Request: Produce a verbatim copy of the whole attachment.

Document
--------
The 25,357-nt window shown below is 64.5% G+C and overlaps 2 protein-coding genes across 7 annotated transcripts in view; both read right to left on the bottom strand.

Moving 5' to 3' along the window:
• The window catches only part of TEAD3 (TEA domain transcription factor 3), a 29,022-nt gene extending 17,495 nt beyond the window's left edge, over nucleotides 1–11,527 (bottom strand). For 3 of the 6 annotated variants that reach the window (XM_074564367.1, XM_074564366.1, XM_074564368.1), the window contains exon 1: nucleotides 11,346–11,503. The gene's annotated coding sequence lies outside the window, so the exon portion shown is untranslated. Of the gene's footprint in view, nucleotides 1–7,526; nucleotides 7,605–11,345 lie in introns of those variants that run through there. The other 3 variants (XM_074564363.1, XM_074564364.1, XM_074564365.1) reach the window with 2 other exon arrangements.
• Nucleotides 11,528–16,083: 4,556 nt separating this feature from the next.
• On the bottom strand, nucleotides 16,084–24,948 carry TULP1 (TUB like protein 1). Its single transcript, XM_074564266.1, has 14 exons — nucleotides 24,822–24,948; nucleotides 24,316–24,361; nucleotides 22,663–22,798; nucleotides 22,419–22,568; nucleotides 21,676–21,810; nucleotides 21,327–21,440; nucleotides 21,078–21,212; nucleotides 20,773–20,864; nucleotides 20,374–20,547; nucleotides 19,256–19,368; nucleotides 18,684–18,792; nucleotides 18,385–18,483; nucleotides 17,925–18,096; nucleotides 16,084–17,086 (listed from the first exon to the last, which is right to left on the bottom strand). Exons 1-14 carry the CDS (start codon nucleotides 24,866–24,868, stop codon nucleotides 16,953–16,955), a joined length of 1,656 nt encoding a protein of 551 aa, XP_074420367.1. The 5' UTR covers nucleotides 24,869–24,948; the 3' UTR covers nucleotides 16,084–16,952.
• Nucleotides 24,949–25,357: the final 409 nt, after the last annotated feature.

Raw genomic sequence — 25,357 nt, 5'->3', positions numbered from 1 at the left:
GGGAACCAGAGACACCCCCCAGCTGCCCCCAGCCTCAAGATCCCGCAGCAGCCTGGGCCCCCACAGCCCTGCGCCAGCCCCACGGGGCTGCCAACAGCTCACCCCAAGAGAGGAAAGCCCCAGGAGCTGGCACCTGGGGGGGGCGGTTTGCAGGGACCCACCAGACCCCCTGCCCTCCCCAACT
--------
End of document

The 25,357-nt window shown below is 64.5% G+C and overlaps 2 protein-coding genes across 7 annotated transcripts in view; both read right to left on the bottom strand.

Moving 5' to 3' along the window:
• The window catches only part of TEAD3 (TEA domain transcription factor 3), a 29,022-nt gene extending 17,495 nt beyond the window's left edge, over nucleotides 1–11,527 (bottom strand). For 3 of the 6 annotated variants that reach the window (XM_074564367.1, XM_074564366.1, XM_074564368.1), the window contains exon 1: nucleotides 11,346–11,503. The gene's annotated coding sequence lies outside the window, so the exon portion shown is untranslated. Of the gene's footprint in view, nucleotides 1–7,526; nucleotides 7,605–11,345 lie in introns of those variants that run through there. The other 3 variants (XM_074564363.1, XM_074564364.1, XM_074564365.1) reach the window with 2 other exon arrangements.
• Nucleotides 11,528–16,083: 4,556 nt separating this feature from the next.
• On the bottom strand, nucleotides 16,084–24,948 carry TULP1 (TUB like protein 1). Its single transcript, XM_074564266.1, has 14 exons — nucleotides 24,822–24,948; nucleotides 24,316–24,361; nucleotides 22,663–22,798; nucleotides 22,419–22,568; nucleotides 21,676–21,810; nucleotides 21,327–21,440; nucleotides 21,078–21,212; nucleotides 20,773–20,864; nucleotides 20,374–20,547; nucleotides 19,256–19,368; nucleotides 18,684–18,792; nucleotides 18,385–18,483; nucleotides 17,925–18,096; nucleotides 16,084–17,086 (listed from the first exon to the last, which is right to left on the bottom strand). Exons 1-14 carry the CDS (start codon nucleotides 24,866–24,868, stop codon nucleotides 16,953–16,955), a joined length of 1,656 nt encoding a protein of 551 aa, XP_074420367.1. The 5' UTR covers nucleotides 24,869–24,948; the 3' UTR covers nucleotides 16,084–16,952.
• Nucleotides 24,949–25,357: the final 409 nt, after the last annotated feature.

Raw genomic sequence — 25,357 nt, 5'->3', positions numbered from 1 at the left:
GGGAACCAGAGACACCCCCCAGCTGCCCCCAGCCTCAAGATCCCGCAGCAGCCTGGGCCCCCACAGCCCTGCGCCAGCCCCACGGGGCTGCCAACAGCTCACCCCAAGAGAGGAAAGCCCCAGGAGCTGGCACCTGGGGGGGGCGGTTTGCAGGGACCCACCAGACCCCCTGCCCTCCCCAACT